We talked and perhaps had a glass of wine while we waited. Mrs. Cobb showed me about and talked about Hollywood history and pointed out some famous producers just ending their lunches. Of course soon they were over at the table to say hello and good-bye and see your tomorrow. And our Cobb Salad arrived.
Today Cobb Salads are served in restaurants from Portland, Maine to Honolulu. They are all made up of chopped and similar ingredients. But please believe me none of these is a real Cobb Salad. When the long white platter arrived I was visually stunned. It looked like an arrangement of gems all set in rows next to each other down the length of the platter. Each ingredient had been shopped so finely and into such perfect squares that what I really wanted to see were the tiny hands and sharp knives that had made such enchantment. The tomatoes had been peeled and seeded and cut into the tiniest of rubies; the eggs, yokes and white presented separately for color variation, were again cut into crisp squares. How? Do not ask me. But there the individual tiny morsels lay, white and orangey-yellow; the various lettuces also were chopped into tiny bits which crispy were defined from each other while all being together. It was an amazing production, and one which made Mr. D. beam. The head waiter arrived with a large bowl into which he mixed the ingredients he had at hand for the special creamy vinaigrette. As he did he had a sort of running incantation praying the ingredients into perfection. “The Coleman Mustard,” he tossed into the bowl golden dust, “juice of a real California lemon,” he squeezed, “olive oil all the way from Italy, like me,” he poured and swirled, “salt from the sea.” Into this perfection he would crumble some Roquefort cheese which was also in tiny dice on the platter. This ingredient, he told me, made the sauce perfect once he got it to the right consistency. This he did vigorously as he talked. And voila! The sauce was done. Mrs. Cobb put in a delicate finger and licked. “Yes, perfect,” she approved. And so the ingredients were added from the platter. “Each must go in at the right moment for that perfect salad,” she explained, “the egg-yokes last.” And the golden pieces were added to the whole wonder, with the crumbled Roquefort just on top, “like snow”, the waiter began to serve. I know there were small dices of purple black olives “from Santa Barbara up the coast,” though I do not see them anymore in the list of ingredients. And, “avocado from Mrs. Cobb’s garden”.
Mr. D was ready; his napkin on his chest. Large spoonsful of this lovely salad were put into our plates. “Let the lunch begin,” Mr. Doolittle sounded a little chastened in the presence of true gastronomic delight.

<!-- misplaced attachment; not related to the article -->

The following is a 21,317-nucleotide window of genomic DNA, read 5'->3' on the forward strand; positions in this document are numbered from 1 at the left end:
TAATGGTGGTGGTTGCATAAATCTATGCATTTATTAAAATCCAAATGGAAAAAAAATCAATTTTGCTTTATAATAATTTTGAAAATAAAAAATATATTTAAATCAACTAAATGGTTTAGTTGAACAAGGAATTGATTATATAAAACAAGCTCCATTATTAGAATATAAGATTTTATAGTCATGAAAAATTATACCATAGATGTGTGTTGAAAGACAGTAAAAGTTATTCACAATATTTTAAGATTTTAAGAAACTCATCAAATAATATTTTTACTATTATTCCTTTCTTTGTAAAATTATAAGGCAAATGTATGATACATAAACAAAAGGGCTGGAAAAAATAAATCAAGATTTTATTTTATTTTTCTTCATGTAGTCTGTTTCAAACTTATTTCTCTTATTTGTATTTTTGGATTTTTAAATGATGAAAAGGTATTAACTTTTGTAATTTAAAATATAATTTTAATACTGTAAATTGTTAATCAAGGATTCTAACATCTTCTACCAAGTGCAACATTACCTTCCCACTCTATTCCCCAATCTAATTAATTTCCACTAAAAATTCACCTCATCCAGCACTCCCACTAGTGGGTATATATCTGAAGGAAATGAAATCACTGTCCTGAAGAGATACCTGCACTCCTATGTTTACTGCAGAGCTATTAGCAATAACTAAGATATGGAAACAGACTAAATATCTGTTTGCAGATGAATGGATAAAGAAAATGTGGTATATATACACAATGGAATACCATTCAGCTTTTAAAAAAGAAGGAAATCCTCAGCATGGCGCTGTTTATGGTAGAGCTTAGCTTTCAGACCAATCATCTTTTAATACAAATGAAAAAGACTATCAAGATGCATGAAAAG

On the way home, “back to work”, Mr. Doolittle was quiet, thinking about I guess that wonderful salad Mrs. Cobb had invented late one night for a hungry husband, made up, she said, of things they used all day in the restaurant. She herself had chopped that first salad and her husband said it was perfection. At first, she remembered, it was not on the menu. But her husband liked it so much that he had one almost every day. His guests would see this vision arrive, but they could not find on the menu. So the rest is part of gastronomic – and Hollywood – history.
As is Jimmy A. Doolittle, the great and booming and charming Theatre impresario.
Strangely I could not find one photo of Mr. Doolittle to add to this blog, though his office was filled with them of him with his many stars and discoveries. Nor one of Mrs. Cobb, though her restaurants will also filled with those of her and her husband and their famous clients and guests. I could find some of the Huntington Hartford Theatre, renamed The Jimmy Doolittle not many years before Mr. D’s death in 1997. And naturally, some of the famous Hollywood Brown Derby. I did search too for photos of a real Cobb Salad but that has gone the way of the DoDo bird, never more to be seen.
I call the real Cobb salad like Champagne. All the ingredients were so perfectly prepared, “composed” as the French would say, and so delicately joined together that the taste of the whole was seamless, not one ingredient standing out from the other, the whole a deliciousness; as is a great Champagne. The Pinot Noir does not stand apart from the Chardonnay, nor the Pinot Meunier from the rest of the trio: a perfect blend of flavors. While in Champagne the gas of life, CO2 streams into the consumer’s system elevating one’s mood to ethereal, in a real Cobb Salad the delights of such scrumptiousness elevate the mood too, as I can remember in a more tranquil Jimmy Doolittle after his Cobb Salad “fix”. So I do proclaim the real Cobb Salad to be like Champagne. And Jimmy Doolittle too, a character so bubbly he truly can be called Champagne-like.